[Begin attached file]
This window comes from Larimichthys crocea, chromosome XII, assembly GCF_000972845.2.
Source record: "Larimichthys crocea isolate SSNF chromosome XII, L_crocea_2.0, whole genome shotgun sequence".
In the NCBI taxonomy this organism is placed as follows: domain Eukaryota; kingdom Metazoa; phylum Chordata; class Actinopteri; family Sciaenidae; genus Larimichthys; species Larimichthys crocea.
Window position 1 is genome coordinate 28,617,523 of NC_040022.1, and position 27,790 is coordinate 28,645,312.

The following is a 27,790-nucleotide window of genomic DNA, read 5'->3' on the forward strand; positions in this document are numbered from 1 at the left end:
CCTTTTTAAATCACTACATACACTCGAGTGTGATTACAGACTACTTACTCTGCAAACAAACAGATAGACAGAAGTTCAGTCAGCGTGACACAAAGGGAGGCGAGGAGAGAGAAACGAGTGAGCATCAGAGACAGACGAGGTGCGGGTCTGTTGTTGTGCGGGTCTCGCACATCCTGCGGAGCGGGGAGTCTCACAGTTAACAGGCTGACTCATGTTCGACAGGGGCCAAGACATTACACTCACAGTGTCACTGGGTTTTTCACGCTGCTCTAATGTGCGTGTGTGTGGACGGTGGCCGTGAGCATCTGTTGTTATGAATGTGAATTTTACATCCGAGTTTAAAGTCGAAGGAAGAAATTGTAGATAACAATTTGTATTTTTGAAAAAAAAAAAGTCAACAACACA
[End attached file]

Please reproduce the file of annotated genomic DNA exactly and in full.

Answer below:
This window comes from Larimichthys crocea, chromosome XII, assembly GCF_000972845.2.
Source record: "Larimichthys crocea isolate SSNF chromosome XII, L_crocea_2.0, whole genome shotgun sequence".
In the NCBI taxonomy this organism is placed as follows: domain Eukaryota; kingdom Metazoa; phylum Chordata; class Actinopteri; family Sciaenidae; genus Larimichthys; species Larimichthys crocea.
Window position 1 is genome coordinate 28,617,523 of NC_040022.1, and position 27,790 is coordinate 28,645,312.

The following is a 27,790-nucleotide window of genomic DNA, read 5'->3' on the forward strand; positions in this document are numbered from 1 at the left end:
CCTTTTTAAATCACTACATACACTCGAGTGTGATTACAGACTACTTACTCTGCAAACAAACAGATAGACAGAAGTTCAGTCAGCGTGACACAAAGGGAGGCGAGGAGAGAGAAACGAGTGAGCATCAGAGACAGACGAGGTGCGGGTCTGTTGTTGTGCGGGTCTCGCACATCCTGCGGAGCGGGGAGTCTCACAGTTAACAGGCTGACTCATGTTCGACAGGGGCCAAGACATTACACTCACAGTGTCACTGGGTTTTTCACGCTGCTCTAATGTGCGTGTGTGTGGACGGTGGCCGTGAGCATCTGTTGTTATGAATGTGAATTTTACATCCGAGTTTAAAGTCGAAGGAAGAAATTGTAGATAACAATTTGTATTTTTGAAAAAAAAAAAGTCAACAACACA